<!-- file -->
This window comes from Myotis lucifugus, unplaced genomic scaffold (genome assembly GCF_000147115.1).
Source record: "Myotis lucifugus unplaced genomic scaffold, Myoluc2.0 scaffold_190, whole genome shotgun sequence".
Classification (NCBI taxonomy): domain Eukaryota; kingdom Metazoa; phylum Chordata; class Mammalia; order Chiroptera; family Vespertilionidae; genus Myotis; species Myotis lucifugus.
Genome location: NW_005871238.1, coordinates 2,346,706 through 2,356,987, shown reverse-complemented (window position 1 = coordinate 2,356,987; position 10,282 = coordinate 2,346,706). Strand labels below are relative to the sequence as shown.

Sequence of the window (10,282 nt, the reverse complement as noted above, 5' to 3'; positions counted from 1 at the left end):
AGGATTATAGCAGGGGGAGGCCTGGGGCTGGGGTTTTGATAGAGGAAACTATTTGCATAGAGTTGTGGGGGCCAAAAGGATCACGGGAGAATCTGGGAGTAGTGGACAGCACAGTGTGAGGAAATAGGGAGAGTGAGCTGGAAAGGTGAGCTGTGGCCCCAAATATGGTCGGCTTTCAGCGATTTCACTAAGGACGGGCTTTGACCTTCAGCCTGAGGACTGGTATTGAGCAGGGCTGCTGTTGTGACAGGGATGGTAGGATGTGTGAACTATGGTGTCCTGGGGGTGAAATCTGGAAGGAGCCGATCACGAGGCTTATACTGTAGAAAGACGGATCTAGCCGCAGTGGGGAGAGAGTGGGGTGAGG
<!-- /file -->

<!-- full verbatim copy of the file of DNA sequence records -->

This window comes from Myotis lucifugus, unplaced genomic scaffold (genome assembly GCF_000147115.1).
Source record: "Myotis lucifugus unplaced genomic scaffold, Myoluc2.0 scaffold_190, whole genome shotgun sequence".
Classification (NCBI taxonomy): domain Eukaryota; kingdom Metazoa; phylum Chordata; class Mammalia; order Chiroptera; family Vespertilionidae; genus Myotis; species Myotis lucifugus.
Genome location: NW_005871238.1, coordinates 2,346,706 through 2,356,987, shown reverse-complemented (window position 1 = coordinate 2,356,987; position 10,282 = coordinate 2,346,706). Strand labels below are relative to the sequence as shown.

Sequence of the window (10,282 nt, the reverse complement as noted above, 5' to 3'; positions counted from 1 at the left end):
AGGATTATAGCAGGGGGAGGCCTGGGGCTGGGGTTTTGATAGAGGAAACTATTTGCATAGAGTTGTGGGGGCCAAAAGGATCACGGGAGAATCTGGGAGTAGTGGACAGCACAGTGTGAGGAAATAGGGAGAGTGAGCTGGAAAGGTGAGCTGTGGCCCCAAATATGGTCGGCTTTCAGCGATTTCACTAAGGACGGGCTTTGACCTTCAGCCTGAGGACTGGTATTGAGCAGGGCTGCTGTTGTGACAGGGATGGTAGGATGTGTGAACTATGGTGTCCTGGGGGTGAAATCTGGAAGGAGCCGATCACGAGGCTTATACTGTAGAAAGACGGATCTAGCCGCAGTGGGGAGAGAGTGGGGTGAGG